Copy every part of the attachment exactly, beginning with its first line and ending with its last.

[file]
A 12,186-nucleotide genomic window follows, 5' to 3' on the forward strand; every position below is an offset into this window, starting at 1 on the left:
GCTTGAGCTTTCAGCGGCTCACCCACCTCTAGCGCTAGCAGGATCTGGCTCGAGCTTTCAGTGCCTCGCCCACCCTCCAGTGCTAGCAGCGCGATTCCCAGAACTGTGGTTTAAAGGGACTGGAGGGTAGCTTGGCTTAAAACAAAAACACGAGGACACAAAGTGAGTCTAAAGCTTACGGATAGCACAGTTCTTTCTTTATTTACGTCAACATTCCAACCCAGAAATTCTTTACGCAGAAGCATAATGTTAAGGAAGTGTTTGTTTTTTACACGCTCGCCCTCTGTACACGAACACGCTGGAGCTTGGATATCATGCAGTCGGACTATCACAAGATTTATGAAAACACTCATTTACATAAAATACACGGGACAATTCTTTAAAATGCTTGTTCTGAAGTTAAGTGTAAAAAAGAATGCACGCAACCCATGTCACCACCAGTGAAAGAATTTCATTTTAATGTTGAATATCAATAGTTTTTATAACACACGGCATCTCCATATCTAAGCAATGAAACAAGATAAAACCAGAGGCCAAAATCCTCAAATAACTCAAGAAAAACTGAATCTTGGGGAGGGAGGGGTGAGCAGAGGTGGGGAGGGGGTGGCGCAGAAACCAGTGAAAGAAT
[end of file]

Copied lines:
A 12,186-nucleotide genomic window follows, 5' to 3' on the forward strand; every position below is an offset into this window, starting at 1 on the left:
GCTTGAGCTTTCAGCGGCTCACCCACCTCTAGCGCTAGCAGGATCTGGCTCGAGCTTTCAGTGCCTCGCCCACCCTCCAGTGCTAGCAGCGCGATTCCCAGAACTGTGGTTTAAAGGGACTGGAGGGTAGCTTGGCTTAAAACAAAAACACGAGGACACAAAGTGAGTCTAAAGCTTACGGATAGCACAGTTCTTTCTTTATTTACGTCAACATTCCAACCCAGAAATTCTTTACGCAGAAGCATAATGTTAAGGAAGTGTTTGTTTTTTACACGCTCGCCCTCTGTACACGAACACGCTGGAGCTTGGATATCATGCAGTCGGACTATCACAAGATTTATGAAAACACTCATTTACATAAAATACACGGGACAATTCTTTAAAATGCTTGTTCTGAAGTTAAGTGTAAAAAAGAATGCACGCAACCCATGTCACCACCAGTGAAAGAATTTCATTTTAATGTTGAATATCAATAGTTTTTATAACACACGGCATCTCCATATCTAAGCAATGAAACAAGATAAAACCAGAGGCCAAAATCCTCAAATAACTCAAGAAAAACTGAATCTTGGGGAGGGAGGGGTGAGCAGAGGTGGGGAGGGGGTGGCGCAGAAACCAGTGAAAGAAT